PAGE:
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October 22, 2021
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Google Cloud CEO Thomas Kurian reorganizes engineering unit in hopes of gaining market share more quickly

Google Cloud CEO Thomas Kurian reorganizes engineering unit in hopes of gaining market share more quickly
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Thomas Kurian, chief executive officer of cloud services at Google LLC, speaks during the Google Cloud Next ’19 event in San Francisco, California, U.S., on Tuesday, April 9, 2019. The conference brings together industry experts to discuss the future of cloud computing.

Michael Short | Bloomberg | Getty Images

Google Cloud CEO Thomas Kurian is shaking up the unit’s engineering organization in hopes of gaining market share more quickly.

Kurian announced a number of changes among its technical leadership in an email to staff Friday that was viewed by CNBC. This includes replacing Eyal Manor, who has led engineering and key Cloud products including Anthos for five years, according to the email.

Manor, who has been at Google for nearly 15 years, will be looking for another role within the company, the email said.

Brad Calder will take over Manor’s responsibilities. Calder will report to Kurian in a change that Kurian said will allow the technical teams to “work more closely with me and the Cloud leadership team, as well as [Google CEO] Sundar [Pichai] and the Google leadership team” on longer-term strategy.

“With 15+ years of experience in Cloud, Brad has the proven expertise to take on a broader role to shape and drive the entire strategy” for Google Cloud, Kurian wrote.

Some aspects of Calder’s new role were previously reported by ZDnet.

Pali Bhat, design and product vice president, will assist Calder with the transition, Kurian wrote.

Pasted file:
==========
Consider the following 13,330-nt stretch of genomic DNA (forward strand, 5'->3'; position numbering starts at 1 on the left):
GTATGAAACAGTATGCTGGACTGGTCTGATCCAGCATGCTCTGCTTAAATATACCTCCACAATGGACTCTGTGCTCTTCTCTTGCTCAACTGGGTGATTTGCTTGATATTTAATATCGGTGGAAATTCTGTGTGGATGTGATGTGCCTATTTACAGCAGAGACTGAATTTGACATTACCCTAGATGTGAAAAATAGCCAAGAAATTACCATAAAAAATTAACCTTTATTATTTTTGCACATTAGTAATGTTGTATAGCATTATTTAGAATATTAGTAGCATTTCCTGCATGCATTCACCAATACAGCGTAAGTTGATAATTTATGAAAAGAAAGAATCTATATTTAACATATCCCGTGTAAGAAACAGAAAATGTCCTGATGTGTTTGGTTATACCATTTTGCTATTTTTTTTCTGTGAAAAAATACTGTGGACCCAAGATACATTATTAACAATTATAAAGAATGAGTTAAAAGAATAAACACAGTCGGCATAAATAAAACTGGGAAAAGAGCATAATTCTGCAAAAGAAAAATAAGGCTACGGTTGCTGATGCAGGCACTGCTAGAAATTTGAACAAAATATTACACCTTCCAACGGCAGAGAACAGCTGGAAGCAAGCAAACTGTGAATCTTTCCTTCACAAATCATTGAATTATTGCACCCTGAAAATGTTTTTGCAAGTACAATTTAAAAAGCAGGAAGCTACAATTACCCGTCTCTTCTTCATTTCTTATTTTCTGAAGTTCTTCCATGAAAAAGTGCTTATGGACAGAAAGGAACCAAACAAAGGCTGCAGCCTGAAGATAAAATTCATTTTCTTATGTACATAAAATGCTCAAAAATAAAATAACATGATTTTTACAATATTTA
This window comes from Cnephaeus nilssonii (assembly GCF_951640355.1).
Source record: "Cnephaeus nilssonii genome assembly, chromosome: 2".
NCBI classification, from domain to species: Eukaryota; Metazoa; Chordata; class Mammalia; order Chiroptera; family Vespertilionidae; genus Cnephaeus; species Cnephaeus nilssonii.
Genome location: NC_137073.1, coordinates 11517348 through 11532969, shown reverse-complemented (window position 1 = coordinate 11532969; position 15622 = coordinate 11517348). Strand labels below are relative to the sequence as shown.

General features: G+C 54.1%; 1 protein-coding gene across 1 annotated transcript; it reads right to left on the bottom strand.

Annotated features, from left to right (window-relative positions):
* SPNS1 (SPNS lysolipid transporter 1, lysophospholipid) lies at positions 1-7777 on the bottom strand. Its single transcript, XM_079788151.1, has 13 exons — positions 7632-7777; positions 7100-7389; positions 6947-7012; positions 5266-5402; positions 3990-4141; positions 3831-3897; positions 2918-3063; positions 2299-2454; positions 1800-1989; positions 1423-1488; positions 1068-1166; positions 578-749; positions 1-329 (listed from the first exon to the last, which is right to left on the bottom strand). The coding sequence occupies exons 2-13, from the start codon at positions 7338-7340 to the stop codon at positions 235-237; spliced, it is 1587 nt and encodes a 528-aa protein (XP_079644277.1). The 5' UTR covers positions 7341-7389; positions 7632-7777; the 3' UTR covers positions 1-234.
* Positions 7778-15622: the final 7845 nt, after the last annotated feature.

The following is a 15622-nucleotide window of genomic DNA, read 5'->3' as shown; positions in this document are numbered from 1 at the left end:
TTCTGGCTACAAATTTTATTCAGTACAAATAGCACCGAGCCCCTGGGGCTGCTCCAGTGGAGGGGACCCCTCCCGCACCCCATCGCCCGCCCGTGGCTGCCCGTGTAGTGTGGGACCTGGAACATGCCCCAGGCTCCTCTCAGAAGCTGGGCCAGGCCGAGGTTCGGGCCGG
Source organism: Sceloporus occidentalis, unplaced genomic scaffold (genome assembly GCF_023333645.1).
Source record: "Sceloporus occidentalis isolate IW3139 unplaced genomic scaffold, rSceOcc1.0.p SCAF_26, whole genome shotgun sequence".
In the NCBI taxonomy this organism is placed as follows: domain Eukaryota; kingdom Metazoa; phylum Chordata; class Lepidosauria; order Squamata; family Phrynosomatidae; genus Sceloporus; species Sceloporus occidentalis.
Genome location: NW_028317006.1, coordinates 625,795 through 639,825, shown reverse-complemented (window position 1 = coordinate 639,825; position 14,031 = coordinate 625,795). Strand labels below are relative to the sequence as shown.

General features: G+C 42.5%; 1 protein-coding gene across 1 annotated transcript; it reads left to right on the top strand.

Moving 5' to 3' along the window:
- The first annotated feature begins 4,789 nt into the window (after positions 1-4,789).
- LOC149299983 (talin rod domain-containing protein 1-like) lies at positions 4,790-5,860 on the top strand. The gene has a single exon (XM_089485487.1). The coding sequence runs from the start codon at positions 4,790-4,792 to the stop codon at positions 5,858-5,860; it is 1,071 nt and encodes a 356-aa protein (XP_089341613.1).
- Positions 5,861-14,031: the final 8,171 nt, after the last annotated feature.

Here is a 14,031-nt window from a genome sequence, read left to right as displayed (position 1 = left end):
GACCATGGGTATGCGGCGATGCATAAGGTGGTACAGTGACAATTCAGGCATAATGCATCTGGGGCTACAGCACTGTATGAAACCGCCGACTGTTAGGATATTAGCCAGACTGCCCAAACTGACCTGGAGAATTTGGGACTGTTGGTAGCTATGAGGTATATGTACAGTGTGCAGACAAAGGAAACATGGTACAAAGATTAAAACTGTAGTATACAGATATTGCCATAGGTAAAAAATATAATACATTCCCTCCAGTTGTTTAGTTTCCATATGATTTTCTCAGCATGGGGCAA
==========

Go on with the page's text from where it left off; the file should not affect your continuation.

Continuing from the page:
The shakeup is meant to help continue to grow Google Cloud’s market share while streamlining an organization that has ballooned in the last several years since Kurian took over.

With 10% market share in the second quarter, according to Synergy, the company trails well behind market leader Amazon, with 33%, and Microsoft, with 20%. It has made progress, though, since Kurian took over in late 2018. Google had only about 7% share as of the fourth quarter of 2018, Synergy estimated.

“We have an enormous opportunity to continue to grow the business by expanding our total addressable market in new ways,” Kurian said in his email. “As the market changes, the needs of our products continue to evolve, and it’s important that we evolve our organization to support this growth.”

Kurian also said that Google Cloud Platform and technical infrastructure organization have more than doubled in the past few years and the “demands of shaping long-term strategy while focusing on day-to-day operations have continued to accelerate.”

“As a result, we felt that it was the right time to unify the broad portfolio under Brad Calder,” his email said.

Kurian also outlined other changes that affect the cloud’s data organization, the core and system infrastructure teams, chief of staff, and application teams. He said Manor’s departure will also create an opening for a new leader to run the company’s Application Modernization Platform, or AMP, and until that role is filled, he would appoint several other leaders to take on more responsibility.

Manor is at least the third VP to leave the Cloud unit in recent months. Google fired developer relations vice president Amr Awadallah in July after he published a manifesto in which he confessed to “past” antisemitism, which CNBC found came after months of discontent among his reporting leaders. That caused one of “a number of organizational changes” already underway, Manor said at the time.

Google did not immediately respond to a request for comment.

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